The risk for type 2 diabetes among children may be lowered with regular consumption of a healthy breakfast, according to research published in PLoS Medicine.
Angela S. Donin, MSc, of the Population Health Research Institute at St. George’s University of London, and colleagues conducted a cross-sectional study of 4,116 children aged 9 to 10 years to determine the effect of regularly consuming breakfast on the risk for type 2 diabetes.
Angela S. Donin
Participants were asked how often and what they consumed for breakfast, and blood tests were taken to measure diabetes risk markers that included fasting insulin, glucose and HbA1c. A 24-hour recall of foods eaten the previous day was conducted by a research nutritionist.
Overall, 26% of participants reported not regularly eating breakfast; 11% of those reported eating breakfast most days, 9% on some days and 6% not usually. Researchers found good agreement between self-reported breakfast frequency and the 24-hour dietary recall.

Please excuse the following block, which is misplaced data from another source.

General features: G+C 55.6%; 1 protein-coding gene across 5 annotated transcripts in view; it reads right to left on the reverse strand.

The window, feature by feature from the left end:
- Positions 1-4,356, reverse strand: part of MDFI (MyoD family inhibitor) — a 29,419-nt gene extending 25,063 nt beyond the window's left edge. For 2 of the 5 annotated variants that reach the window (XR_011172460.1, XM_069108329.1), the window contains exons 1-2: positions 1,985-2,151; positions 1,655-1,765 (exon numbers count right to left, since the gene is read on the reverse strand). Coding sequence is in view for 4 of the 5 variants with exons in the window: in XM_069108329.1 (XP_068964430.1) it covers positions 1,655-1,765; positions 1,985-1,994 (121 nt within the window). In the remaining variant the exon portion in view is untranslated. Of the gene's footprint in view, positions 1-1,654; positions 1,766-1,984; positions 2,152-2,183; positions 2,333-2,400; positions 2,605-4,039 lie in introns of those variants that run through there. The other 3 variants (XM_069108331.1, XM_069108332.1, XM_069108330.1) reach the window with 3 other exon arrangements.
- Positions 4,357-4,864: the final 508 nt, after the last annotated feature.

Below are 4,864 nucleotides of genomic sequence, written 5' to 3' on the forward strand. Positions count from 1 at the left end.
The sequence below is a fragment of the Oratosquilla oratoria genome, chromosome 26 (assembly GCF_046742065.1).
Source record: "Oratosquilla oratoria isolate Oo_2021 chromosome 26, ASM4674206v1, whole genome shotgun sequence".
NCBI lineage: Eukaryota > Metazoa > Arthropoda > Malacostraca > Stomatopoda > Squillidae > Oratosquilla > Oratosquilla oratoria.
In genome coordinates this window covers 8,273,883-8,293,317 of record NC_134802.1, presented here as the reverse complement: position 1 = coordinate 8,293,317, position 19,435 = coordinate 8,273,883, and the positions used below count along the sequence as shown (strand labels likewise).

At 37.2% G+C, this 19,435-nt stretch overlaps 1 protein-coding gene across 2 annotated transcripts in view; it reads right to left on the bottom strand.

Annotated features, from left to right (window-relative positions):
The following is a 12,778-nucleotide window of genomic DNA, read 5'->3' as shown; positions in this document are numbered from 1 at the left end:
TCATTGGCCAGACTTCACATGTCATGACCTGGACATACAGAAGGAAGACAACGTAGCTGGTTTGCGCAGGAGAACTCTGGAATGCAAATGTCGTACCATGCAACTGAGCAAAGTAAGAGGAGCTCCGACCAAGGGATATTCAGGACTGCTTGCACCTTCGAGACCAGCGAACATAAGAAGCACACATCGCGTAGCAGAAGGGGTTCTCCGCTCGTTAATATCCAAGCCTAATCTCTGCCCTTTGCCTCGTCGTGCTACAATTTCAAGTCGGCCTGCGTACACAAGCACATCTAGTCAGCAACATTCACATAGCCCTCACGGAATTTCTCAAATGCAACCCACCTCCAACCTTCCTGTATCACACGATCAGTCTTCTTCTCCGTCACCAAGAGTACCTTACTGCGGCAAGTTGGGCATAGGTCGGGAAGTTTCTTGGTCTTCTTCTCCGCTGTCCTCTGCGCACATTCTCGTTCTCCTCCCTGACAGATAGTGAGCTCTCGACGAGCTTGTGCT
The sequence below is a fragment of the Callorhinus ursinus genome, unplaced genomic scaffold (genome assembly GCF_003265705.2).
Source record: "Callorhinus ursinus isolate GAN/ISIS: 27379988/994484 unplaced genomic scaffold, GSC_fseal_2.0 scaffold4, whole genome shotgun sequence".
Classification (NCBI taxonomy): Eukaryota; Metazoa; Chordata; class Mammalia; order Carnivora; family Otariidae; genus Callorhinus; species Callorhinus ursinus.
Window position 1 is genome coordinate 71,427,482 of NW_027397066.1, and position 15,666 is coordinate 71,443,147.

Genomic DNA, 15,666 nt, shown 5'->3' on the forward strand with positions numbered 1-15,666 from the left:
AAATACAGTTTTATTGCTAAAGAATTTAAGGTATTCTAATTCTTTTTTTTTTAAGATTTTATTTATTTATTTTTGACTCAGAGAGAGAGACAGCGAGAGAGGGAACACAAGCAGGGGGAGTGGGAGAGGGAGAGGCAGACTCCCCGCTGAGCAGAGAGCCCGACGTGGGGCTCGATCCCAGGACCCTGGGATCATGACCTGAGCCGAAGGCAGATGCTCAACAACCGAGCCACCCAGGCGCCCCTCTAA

Compared with participants in the managerial group, those in the lowest socioeconomic category were most likely not to have breakfast (P<.0001). Compared with participants who reported always eating breakfast, participants who reported not usually eating breakfast had higher fasting insulin (percent difference, 26.4%), higher insulin resistance (26.7%), slightly higher HbA1c (1%) and slightly higher glucose (1%). Total and LDL cholesterol and diastolic blood pressure did not show significant differences in mean values among the groups.
Participants who ate high-fiber breakfasts had lower fasting insulin levels and insulin resistance.
Participants who did not eat breakfast every day had lower energy levels compared with those who did, as well as lower intakes of carbohydrates and total non-starch polysaccharides (dietary fiber).
“Our findings suggest that eating a breakfast every day, particularly one which is high in fiber, may help to protect against developing type 2 diabetes,” Donin told Endocrine Today. “Trials are needed to confirm whether the relationship between breakfast and type 2 diabetes is causal.” — by Amber Cox
Disclosure: See the full study for a complete list of the researchers’ financial disclosures.